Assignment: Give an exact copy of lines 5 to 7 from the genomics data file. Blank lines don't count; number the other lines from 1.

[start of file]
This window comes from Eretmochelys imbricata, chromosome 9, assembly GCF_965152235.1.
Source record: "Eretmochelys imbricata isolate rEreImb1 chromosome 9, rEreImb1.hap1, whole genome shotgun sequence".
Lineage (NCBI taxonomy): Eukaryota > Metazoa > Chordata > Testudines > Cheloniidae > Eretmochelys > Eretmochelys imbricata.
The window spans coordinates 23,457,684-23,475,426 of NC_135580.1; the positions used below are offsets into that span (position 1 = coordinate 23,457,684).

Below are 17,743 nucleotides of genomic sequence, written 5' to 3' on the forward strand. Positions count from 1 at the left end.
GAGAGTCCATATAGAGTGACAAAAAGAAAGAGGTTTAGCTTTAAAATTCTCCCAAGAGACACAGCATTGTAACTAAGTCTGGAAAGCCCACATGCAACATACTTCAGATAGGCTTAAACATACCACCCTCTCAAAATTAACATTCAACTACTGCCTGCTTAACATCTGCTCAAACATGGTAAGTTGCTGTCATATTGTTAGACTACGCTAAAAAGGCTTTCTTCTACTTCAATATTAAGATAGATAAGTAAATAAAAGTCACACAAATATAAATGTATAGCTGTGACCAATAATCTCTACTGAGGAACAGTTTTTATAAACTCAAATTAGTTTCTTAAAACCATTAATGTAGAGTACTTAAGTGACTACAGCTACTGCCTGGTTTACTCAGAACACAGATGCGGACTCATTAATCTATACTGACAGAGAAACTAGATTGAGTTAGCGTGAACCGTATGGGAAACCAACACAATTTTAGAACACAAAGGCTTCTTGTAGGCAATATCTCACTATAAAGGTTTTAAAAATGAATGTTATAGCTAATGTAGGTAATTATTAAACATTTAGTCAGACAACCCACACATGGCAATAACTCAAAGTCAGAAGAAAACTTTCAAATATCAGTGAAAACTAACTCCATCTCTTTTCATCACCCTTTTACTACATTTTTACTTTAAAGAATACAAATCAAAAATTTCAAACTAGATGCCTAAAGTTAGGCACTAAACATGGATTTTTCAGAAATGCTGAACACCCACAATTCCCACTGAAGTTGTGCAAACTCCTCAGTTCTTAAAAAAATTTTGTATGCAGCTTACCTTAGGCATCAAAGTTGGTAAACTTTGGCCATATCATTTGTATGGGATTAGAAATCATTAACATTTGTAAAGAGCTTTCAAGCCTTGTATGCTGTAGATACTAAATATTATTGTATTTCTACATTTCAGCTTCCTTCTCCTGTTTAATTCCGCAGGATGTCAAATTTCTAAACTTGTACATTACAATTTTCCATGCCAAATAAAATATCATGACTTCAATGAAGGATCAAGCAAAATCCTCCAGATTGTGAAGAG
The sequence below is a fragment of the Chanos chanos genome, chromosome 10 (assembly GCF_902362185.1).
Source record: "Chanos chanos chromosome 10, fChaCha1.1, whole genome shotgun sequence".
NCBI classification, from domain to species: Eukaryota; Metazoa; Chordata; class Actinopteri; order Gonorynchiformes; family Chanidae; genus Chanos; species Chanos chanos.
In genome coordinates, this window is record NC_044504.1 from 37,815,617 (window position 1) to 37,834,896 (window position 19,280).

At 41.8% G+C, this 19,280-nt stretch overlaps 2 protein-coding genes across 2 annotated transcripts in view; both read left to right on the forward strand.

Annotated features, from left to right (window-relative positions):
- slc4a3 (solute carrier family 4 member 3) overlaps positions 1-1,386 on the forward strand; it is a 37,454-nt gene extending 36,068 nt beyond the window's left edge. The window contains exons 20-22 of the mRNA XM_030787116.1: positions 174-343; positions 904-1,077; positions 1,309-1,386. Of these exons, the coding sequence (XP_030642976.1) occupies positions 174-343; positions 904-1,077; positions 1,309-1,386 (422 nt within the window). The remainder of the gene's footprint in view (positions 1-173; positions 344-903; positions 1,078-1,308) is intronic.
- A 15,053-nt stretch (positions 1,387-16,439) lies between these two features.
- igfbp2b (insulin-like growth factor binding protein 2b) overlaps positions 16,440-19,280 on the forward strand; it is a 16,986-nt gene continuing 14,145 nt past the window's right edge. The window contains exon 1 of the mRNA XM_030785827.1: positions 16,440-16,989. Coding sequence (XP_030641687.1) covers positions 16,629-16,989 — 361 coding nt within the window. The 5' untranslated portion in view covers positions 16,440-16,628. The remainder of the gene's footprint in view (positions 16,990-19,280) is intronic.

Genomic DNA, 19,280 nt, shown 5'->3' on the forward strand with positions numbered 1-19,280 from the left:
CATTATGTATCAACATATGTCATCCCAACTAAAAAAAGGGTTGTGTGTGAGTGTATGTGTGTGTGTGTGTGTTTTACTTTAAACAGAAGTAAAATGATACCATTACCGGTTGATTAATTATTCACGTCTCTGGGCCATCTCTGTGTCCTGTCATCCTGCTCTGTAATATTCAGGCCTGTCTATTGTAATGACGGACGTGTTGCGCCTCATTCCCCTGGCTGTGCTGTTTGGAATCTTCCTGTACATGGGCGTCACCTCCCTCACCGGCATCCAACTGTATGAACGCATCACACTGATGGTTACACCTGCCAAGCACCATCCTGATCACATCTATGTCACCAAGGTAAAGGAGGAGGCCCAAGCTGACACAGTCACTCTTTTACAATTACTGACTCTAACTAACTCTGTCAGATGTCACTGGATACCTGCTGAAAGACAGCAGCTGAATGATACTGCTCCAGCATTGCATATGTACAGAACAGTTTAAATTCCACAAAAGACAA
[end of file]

Below are 17,743 nucleotides of genomic sequence, written 5' to 3' on the forward strand. Positions count from 1 at the left end.
GAGAGTCCATATAGAGTGACAAAAAGAAAGAGGTTTAGCTTTAAAATTCTCCCAAGAGACACAGCATTGTAACTAAGTCTGGAAAGCCCACATGCAACATACTTCAGATAGGCTTAAACATACCACCCTCTCAAAATTAACATTCAACTACTGCCTGCTTAACATCTGCTCAAACATGGTAAGTTGCTGTCATATTGTTAGACTACGCTAAAAAGGCTTTCTTCTACTTCAATATTAAGATAGATAAGTAAATAAAAGTCACACAAATATAAATGTATAGCTGTGACCAATAATCTCTACTGAGGAACAGTTTTTATAAACTCAAATTAGTTTCTTAAAACCATTAATGTAGAGTACTTAAGTGACTACAGCTACTGCCTGGTTTACTCAGAACACAGATGCGGACTCATTAATCTATACTGACAGAGAAACTAGATTGAGTTAGCGTGAACCGTATGGGAAACCAACACAATTTTAGAACACAAAGGCTTCTTGTAGGCAATATCTCACTATAAAGGTTTTAAAAATGAATGTTATAGCTAATGTAGGTAATTATTAAACATTTAGTCAGACAACCCACACATGGCAATAACTCAAAGTCAGAAGAAAACTTTCAAATATCAGTGAAAACTAACTCCATCTCTTTTCATCACCCTTTTACTACATTTTTACTTTAAAGAATACAAATCAAAAATTTCAAACTAGATGCCTAAAGTTAGGCACTAAACATGGATTTTTCAGAAATGCTGAACACCCACAATTCCCACTGAAGTTGTGCAAACTCCTCAGTTCTTAAAAAAATTTTGTATGCAGCTTACCTTAGGCATCAAAGTTGGTAAACTTTGGCCATATCATTTGTATGGGATTAGAAATCATTAACATTTGTAAAGAGCTTTCAAGCCTTGTATGCTGTAGATACTAAATATTATTGTATTTCTACATTTCAGCTTCCTTCTCCTGTTTAATTCCGCAGGATGTCAAATTTCTAAACTTGTACATTACAATTTTCCATGCCAAATAAAATATCATGACTTCAATGAAGGATCAAGCAAAATCCTCCAGATTGTGAAGAG
The sequence below is a fragment of the Chanos chanos genome, chromosome 10 (assembly GCF_902362185.1).